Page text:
Cheating Death

By Laura Edwards

I’ve cheated death more than once.

I suffered an injury at birth and got the gift of an intracranial shunt. Doctors told my dazed first-time parents – both younger at the time than I am today – that I’d be severely handicapped if I pulled through. I was in the hospital for a long time. Then, I got a staph infection. The shunt had to come out. And then – miraculously and still without any logical explanation nearly 30 years later, I got better. I no longer needed the shunt. I was healed. Today, all that remains is a small lump on the back of my skull, a tiny white scar on my belly, and, occasionally, a headache so severe that I’m almost driven to put an end to my misery.

Less than three years after I kissed my shunt goodbye, I cheated death again. I was in the basement of my grandparents’ house, where my grandfather kept a pinball machine and two classic arcade games that towered over me at the time. I don’t remember any of what happened, but as the story goes, I dragged a chair over to one of the arcade games, presumably to play, and knocked over a can of gasoline that my grandfather had brought into his house for some unfathomable reason. The fumes from the gasoline ran across the floor and straight to the furnace, where they ignited. My uncle was cooking steaks on the grill outside when he realized the house was on fire, ran inside, scooped me up and ran back out. The entire lower level of the house had to be rebuilt, but I came out of the incident unscathed, despite the fact that I had been mere feet away from the furnace when it burst into flames. The other notable survivor of the fire? My mother’s wedding dress, hermetically sealed inside a cardboard box in – you guessed it – the basement. The same dress I wore on my own wedding day four years ago.

Fast-forward another two years. Mom and her best friend took me to a pool with a high dive on a hot summer day. I was maybe 5 and had never been on a high dive before. I made the trek from our lounge chairs alone and climbed the huge ladder. When I reached the top rung, I called out to Mom and her friend on the opposite end of the pool. I hadn’t asked for permission to try out the high dive but figured that at that point, it was too late for anyone to stop me. I swayed back and forth as I raised my voice louder and louder to get Mom’s attention. The wet railings slipped through my tiny clenched fingers. As I fell backward into┬ánothingness, time stood still, and I actually saw my mom’s visor fly off her head as she came towards me in a full sprint. Then, without warning, I hit the concrete back-first with a thwack! I could have broken my back or my neck or cracked my skull into a million little pieces. Instead, I just had the wind knocked out of me. After a few minutes, the lifeguard walked me over to a shaded table near the concession stand and brought me a lime sherbet Popsicle shaped like a frog and with gumballs for eyes. By the time I’d licked the Popsicle stick clean, I’d made a full recovery.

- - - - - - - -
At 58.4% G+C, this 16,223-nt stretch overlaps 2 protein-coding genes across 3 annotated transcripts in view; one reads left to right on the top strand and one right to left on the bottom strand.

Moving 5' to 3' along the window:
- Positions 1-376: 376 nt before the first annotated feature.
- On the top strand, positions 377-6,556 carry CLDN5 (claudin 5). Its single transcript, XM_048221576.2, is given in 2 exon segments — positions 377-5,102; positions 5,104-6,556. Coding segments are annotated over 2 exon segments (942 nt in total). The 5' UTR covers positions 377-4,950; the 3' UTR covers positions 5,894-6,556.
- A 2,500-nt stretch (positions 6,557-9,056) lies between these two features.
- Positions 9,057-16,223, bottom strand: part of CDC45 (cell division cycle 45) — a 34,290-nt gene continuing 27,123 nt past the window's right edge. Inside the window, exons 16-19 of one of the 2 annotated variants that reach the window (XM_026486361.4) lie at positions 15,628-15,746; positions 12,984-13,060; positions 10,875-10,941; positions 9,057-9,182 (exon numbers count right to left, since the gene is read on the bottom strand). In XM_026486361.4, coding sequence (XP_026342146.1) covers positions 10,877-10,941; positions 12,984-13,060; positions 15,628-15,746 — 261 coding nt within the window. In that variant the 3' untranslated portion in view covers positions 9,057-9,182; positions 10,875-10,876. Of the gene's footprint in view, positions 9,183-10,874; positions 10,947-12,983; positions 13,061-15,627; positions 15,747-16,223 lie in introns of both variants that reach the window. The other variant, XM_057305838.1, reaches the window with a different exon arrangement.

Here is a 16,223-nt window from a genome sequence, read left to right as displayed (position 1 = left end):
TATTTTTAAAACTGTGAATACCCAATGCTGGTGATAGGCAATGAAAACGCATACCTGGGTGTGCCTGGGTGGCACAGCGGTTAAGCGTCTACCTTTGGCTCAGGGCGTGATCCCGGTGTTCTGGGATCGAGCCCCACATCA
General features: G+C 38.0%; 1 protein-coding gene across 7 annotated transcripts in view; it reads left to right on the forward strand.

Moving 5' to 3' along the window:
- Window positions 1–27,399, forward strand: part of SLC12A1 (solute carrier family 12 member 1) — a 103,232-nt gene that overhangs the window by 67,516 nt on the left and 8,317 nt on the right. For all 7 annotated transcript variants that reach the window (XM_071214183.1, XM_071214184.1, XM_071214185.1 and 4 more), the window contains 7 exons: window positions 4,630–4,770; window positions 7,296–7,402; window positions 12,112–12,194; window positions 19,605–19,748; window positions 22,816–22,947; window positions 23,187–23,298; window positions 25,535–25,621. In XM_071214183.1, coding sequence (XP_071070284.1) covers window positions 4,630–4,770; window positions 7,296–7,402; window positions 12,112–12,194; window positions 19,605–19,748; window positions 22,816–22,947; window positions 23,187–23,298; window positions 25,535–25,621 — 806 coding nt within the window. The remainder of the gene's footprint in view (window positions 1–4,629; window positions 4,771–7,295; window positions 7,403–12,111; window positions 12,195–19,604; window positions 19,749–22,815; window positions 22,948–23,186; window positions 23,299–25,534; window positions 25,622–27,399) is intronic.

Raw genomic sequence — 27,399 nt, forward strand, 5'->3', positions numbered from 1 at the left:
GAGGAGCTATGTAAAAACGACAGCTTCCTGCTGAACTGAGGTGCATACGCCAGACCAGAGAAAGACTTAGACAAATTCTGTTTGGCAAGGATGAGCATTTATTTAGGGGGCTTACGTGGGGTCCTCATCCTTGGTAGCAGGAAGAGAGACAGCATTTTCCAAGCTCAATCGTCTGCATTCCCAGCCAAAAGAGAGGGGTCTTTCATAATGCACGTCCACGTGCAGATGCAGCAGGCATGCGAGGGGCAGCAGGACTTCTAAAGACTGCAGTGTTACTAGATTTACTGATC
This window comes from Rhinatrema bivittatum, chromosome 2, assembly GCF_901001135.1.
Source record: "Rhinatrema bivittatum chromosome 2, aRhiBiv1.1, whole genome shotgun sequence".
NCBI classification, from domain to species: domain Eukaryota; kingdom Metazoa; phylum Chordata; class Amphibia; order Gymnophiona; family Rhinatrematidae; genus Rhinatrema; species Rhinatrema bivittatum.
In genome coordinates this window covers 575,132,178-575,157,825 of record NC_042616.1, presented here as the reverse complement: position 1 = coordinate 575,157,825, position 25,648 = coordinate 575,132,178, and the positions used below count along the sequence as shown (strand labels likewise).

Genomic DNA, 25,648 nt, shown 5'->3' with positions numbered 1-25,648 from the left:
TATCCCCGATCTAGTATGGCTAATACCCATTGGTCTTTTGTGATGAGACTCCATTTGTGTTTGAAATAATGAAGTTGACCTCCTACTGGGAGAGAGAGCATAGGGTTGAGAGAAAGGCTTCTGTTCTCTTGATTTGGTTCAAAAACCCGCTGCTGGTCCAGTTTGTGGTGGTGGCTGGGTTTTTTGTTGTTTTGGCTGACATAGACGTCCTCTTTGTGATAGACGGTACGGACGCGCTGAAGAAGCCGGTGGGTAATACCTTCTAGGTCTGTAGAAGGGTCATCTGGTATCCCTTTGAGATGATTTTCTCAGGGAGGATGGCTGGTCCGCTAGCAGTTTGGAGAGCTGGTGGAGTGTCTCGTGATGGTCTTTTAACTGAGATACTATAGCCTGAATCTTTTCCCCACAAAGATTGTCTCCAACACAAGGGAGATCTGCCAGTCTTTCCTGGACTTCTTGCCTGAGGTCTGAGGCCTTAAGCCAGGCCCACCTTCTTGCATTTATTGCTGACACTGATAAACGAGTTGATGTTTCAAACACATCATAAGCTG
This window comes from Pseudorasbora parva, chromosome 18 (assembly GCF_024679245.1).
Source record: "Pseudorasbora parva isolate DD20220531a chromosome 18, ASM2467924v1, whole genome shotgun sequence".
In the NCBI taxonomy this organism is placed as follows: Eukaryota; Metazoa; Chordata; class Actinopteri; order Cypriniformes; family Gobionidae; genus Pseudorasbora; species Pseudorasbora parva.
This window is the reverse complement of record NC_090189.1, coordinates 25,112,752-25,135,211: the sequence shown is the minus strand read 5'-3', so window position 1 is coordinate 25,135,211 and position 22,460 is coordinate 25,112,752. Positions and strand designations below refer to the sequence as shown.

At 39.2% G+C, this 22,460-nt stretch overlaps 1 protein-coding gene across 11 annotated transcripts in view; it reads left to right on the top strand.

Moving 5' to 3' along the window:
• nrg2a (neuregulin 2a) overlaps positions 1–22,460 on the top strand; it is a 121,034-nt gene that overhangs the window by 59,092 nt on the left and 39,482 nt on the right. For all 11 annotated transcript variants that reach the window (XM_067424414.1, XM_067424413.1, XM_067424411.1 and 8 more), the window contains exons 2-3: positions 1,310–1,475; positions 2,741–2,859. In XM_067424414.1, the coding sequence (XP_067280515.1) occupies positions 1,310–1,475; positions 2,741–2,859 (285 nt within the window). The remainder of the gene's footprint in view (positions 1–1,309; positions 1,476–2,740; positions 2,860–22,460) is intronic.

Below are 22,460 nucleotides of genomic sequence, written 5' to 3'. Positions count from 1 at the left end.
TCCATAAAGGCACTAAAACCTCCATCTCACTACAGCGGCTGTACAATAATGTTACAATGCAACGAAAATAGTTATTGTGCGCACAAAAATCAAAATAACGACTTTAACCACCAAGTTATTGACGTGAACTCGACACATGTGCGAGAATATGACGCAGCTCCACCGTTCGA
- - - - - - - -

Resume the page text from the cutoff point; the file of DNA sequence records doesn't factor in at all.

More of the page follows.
When I was 20, I drove from Chapel Hill to Clemson, South Carolina for a weekend-long soccer tournament. We played five or six games – I can’t remember for sure – in a 36-hour span. By Sunday night, I was drained. I wasn’t sure I’d be able to make it all the way back to Chapel Hill, so I stopped at John’s apartment at UNC-Charlotte, walked inside, and promptly went to sleep. The next day, Monday, my first class of the day was a creative writing class at 3:30. I slept in and left John’s apartment around noon, leaving plenty of time to get back for the class. It was sunny and warm for October. At 1:47 p.m., on a dangerous stretch of highway less than 60 miles from Chapel Hill, I veered off the road to the left and barreled┬áinto a speed limit sign in the middle of an enormous grassy median going around 65 miles per hour. The highway patrolman estimated I was asleep for about a quarter of a mile. If I hadn’t hit that speed limit sign, I wouldn’t have been jarred awake, and I would have likely continued veering off to the left and into oncoming traffic on another highway. I’m not a betting person, but I’m willing to bet my Honda Civic wouldn’t have fared too well, and I’d have fared even worse.

I’m feeling pretty lucky at the moment, and I haven’t even mentioned a few other exciting car accidents, or last year’s brief cancer scare, or my bad copy of the gene that causes infantile Batten disease – paired with my good copy, the difference between being a carrier and a victim, like my sister. My sister, Taylor, whose birth and infancy were all smooth sailing, who didn’t accidentally set her grandparents’ house on fire, who never plummeted from the top of a high dive or fell asleep at the wheel but who, unlike me, got two bad copies of the Batten disease gene. I’ve been granted my fair share of new leases on life, and every morning when I wake up, whether or not I’m looking forward to the particulars of my day, I’m just thankful for the day. And for as long as God thinks I should be here, I’ll keep fighting for Taylor – to help her cheat death, just this one time.

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